MOSCOW. JULY 7. PIR PRESS. “A member of PIR Center Advisory Board, our longtime friend for 30 years, Jayanta Dhanapala, has passed away. Wise Sri Lankan diplomat, whose contribution to the indefinite extension of the NPT was decisive. A supporter of nuclear disarmament, who at the same time understood, subtly felt all the difficulties associated with the implementation of Article 6 of the NPT. The hero of public diplomacy, who promoted not dogmas, but the voice of reason. A charming person with whom I have always been interested in conversations, wherever life brings us together: in Moscow, in Geneva, in New York, in Luang Prabang… In recent years, he has sought solitude from the idle bustle in his house somewhere then in the depths of Sri Lanka. Blessed memory”, — Dr. Vladimir Orlov, PIR Center Founding Director.
Today marks 40 days since Dr. Jayanta Dhanapala, Honored Research Fellow at the Stockholm International Peace Research Institute (SIPRI), member of the Supervisory Board of the International Luxembourg Forum, PIR Center Advisory Board member since 2004, passed away.
Since 1965, Dr. Jayanta Dhanapala was in the diplomatic service, devoted many years to work in the United Nations, playing a decisive role in holding the 1995 NPT Review Conference. He also conducted active research work.
Dr. Jayanta Danapala was deeply respected by his colleagues, representatives of the diplomatic and scientific community of different states and was remembered by the world as an active and energetic expert, sincerely committed to the ideas of nuclear nonproliferation and disarmament.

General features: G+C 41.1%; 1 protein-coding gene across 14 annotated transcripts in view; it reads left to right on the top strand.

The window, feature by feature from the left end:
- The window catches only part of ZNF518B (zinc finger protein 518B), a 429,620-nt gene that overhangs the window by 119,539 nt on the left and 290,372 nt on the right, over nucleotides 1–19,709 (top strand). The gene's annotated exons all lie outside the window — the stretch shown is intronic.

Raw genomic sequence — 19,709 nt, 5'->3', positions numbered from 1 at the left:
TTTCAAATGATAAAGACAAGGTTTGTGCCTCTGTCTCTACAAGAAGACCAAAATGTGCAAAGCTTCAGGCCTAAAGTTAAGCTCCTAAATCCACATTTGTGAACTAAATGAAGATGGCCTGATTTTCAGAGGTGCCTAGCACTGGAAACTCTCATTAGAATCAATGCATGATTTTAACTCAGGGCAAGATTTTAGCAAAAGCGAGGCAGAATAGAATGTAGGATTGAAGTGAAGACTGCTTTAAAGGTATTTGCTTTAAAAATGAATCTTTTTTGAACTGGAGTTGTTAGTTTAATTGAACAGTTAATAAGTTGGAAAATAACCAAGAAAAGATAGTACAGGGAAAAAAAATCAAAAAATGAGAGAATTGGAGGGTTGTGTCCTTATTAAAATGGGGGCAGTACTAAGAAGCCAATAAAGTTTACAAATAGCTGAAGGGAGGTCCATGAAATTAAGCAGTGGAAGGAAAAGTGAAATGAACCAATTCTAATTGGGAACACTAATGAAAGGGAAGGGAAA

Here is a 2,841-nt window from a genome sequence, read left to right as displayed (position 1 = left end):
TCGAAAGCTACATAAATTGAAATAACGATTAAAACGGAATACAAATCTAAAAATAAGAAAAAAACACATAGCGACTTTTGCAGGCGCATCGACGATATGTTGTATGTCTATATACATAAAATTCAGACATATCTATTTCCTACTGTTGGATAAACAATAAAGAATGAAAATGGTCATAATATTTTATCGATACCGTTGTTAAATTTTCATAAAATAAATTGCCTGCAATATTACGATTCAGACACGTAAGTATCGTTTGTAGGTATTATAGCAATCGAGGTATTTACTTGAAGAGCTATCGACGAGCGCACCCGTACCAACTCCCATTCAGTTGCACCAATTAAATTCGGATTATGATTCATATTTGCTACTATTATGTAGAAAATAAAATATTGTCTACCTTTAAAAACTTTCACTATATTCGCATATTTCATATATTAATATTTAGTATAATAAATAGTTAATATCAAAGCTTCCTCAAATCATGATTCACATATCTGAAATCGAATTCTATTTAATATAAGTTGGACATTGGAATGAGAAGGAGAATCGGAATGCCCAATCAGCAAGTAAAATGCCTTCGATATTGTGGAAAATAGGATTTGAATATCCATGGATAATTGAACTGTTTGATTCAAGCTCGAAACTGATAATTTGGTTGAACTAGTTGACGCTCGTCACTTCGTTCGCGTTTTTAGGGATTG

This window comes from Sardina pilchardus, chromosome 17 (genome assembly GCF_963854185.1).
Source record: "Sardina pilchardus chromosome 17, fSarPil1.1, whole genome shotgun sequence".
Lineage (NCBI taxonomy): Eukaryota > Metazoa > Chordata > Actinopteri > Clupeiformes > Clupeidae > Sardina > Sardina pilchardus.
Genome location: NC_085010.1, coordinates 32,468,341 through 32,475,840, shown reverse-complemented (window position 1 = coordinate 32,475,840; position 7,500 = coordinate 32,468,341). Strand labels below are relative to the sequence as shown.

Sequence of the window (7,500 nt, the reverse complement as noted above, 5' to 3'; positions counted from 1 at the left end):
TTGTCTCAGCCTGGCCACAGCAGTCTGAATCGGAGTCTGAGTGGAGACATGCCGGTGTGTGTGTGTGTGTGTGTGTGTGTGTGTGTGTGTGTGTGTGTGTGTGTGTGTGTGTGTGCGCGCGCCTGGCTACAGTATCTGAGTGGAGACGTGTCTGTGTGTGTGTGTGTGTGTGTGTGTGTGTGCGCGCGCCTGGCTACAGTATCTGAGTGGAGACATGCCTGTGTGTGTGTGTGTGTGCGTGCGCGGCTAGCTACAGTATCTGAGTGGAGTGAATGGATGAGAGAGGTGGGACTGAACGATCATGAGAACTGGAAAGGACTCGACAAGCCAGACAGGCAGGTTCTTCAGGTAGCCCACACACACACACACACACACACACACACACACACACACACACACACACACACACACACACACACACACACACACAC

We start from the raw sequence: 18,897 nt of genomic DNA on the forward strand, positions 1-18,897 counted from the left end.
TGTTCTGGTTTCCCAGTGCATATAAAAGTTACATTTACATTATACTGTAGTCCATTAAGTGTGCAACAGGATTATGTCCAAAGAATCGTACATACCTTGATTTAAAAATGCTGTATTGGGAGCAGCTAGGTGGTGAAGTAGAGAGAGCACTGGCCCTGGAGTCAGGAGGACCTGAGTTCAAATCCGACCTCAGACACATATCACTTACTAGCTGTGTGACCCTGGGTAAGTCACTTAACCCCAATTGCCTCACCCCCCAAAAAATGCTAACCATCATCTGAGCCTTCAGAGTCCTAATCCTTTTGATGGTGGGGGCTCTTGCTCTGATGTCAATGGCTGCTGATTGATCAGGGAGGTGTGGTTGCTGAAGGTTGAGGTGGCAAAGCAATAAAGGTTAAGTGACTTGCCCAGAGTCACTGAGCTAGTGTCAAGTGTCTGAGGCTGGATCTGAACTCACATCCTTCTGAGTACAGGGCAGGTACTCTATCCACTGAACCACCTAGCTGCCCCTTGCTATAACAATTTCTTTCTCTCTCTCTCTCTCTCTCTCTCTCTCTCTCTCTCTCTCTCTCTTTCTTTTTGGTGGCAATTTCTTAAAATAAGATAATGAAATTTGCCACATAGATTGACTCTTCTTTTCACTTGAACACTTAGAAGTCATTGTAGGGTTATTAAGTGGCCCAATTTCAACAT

Friends and colleagues of the deceased expressed their condolences, and also shared some memories:
A member of PIR Center Advisory Board, our longtime friend for 30 years, Jayanta Dhanapala, has passed away. Wise Sri Lankan diplomat, whose contribution to the indefinite extension of the NPT was decisive. A supporter of nuclear disarmament, who at the same time understood, subtly felt all the difficulties associated with the implementation of Article 6 of the NPT. The hero of public diplomacy, who promoted not dogmas, but the voice of reason. A charming person with whom I have always been interested in conversations, wherever life brings us together: in Moscow, in Geneva, in New York, in Luang Prabang… In recent years, he has sought solitude from the idle bustle in his house somewhere then in the depths of Sri Lanka. Blessed memory.
Dr. Vladimir Orlov,
PIR Center Founding Director
It is with great sadness that we mourn the passing of Ambassador Jayantha Dhanapala on May 27, 2023. He was a giant figure in the nonproliferation and disarmament community, who devoted his long career in government, the United Nations, and the non-governmental sector to promoting international peace through multilateral diplomacy.
I had the great fortune to know Jayantha during many phases of his career — first in the 1980s when he served as Director of the UN Institute of Disarmament Research in Geneva, next during his presidency of the historic 1995 NPT Review and Extension Conference in New York, then as Sri Lanka’s Ambassador to the United States, an all too short stint in 1997 as Diplomat-in-Residence at CNS in Monterey, and then as Under-Secretary General for Disarmament Affairs at the United Nations.